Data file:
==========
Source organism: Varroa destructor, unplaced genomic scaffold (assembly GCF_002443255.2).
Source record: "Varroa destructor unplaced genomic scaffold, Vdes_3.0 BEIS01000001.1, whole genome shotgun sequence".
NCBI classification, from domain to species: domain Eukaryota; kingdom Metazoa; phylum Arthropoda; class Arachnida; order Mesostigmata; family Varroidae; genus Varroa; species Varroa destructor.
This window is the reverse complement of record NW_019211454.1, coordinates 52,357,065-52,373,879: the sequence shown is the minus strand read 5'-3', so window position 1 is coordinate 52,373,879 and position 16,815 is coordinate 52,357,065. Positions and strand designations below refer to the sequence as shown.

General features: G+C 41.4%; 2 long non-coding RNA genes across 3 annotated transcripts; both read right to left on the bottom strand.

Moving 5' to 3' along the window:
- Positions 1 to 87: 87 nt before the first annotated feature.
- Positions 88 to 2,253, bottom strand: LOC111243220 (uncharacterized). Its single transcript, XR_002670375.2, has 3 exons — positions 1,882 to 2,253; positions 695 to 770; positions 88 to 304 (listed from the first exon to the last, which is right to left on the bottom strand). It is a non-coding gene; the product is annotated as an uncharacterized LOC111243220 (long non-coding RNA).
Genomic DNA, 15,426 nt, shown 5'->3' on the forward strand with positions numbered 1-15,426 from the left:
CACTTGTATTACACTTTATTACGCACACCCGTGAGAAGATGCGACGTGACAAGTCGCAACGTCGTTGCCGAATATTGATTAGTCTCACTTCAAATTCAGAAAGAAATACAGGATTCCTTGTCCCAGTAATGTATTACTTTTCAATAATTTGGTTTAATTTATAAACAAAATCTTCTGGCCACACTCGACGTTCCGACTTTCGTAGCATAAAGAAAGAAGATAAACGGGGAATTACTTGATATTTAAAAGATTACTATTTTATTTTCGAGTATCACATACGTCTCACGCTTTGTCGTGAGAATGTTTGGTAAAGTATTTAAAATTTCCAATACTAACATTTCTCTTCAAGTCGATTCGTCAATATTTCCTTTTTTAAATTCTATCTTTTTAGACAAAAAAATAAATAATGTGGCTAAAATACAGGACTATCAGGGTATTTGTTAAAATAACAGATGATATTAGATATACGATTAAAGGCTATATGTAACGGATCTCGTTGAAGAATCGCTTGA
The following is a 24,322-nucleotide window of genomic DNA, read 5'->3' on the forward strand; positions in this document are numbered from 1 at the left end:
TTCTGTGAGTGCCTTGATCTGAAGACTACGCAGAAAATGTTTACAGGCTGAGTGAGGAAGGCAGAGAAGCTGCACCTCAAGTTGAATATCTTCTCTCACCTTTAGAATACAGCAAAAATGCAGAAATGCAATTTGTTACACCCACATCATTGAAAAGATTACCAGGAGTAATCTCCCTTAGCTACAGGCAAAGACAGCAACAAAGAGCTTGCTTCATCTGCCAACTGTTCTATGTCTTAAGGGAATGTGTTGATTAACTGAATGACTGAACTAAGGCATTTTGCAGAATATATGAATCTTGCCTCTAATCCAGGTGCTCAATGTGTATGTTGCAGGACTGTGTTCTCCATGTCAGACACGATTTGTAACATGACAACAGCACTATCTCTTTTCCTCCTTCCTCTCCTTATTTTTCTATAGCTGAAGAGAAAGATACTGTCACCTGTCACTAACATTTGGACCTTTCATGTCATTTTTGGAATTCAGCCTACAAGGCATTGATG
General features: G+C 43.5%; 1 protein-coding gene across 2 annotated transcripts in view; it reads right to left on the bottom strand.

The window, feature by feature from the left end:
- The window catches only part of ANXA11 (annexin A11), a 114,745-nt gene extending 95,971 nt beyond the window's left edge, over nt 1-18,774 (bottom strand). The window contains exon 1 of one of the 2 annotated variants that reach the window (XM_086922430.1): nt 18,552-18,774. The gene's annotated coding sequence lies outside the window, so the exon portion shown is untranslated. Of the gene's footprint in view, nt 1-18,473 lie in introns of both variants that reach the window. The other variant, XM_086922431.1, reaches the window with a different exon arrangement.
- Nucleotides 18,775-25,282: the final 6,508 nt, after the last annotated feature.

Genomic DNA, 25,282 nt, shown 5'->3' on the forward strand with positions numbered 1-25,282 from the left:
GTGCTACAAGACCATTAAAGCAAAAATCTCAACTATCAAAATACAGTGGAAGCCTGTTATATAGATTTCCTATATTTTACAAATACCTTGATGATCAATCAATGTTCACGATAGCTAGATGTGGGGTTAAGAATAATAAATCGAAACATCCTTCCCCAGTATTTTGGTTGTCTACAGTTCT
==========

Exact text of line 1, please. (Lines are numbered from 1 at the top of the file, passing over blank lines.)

Source organism: Varroa destructor, unplaced genomic scaffold (assembly GCF_002443255.2).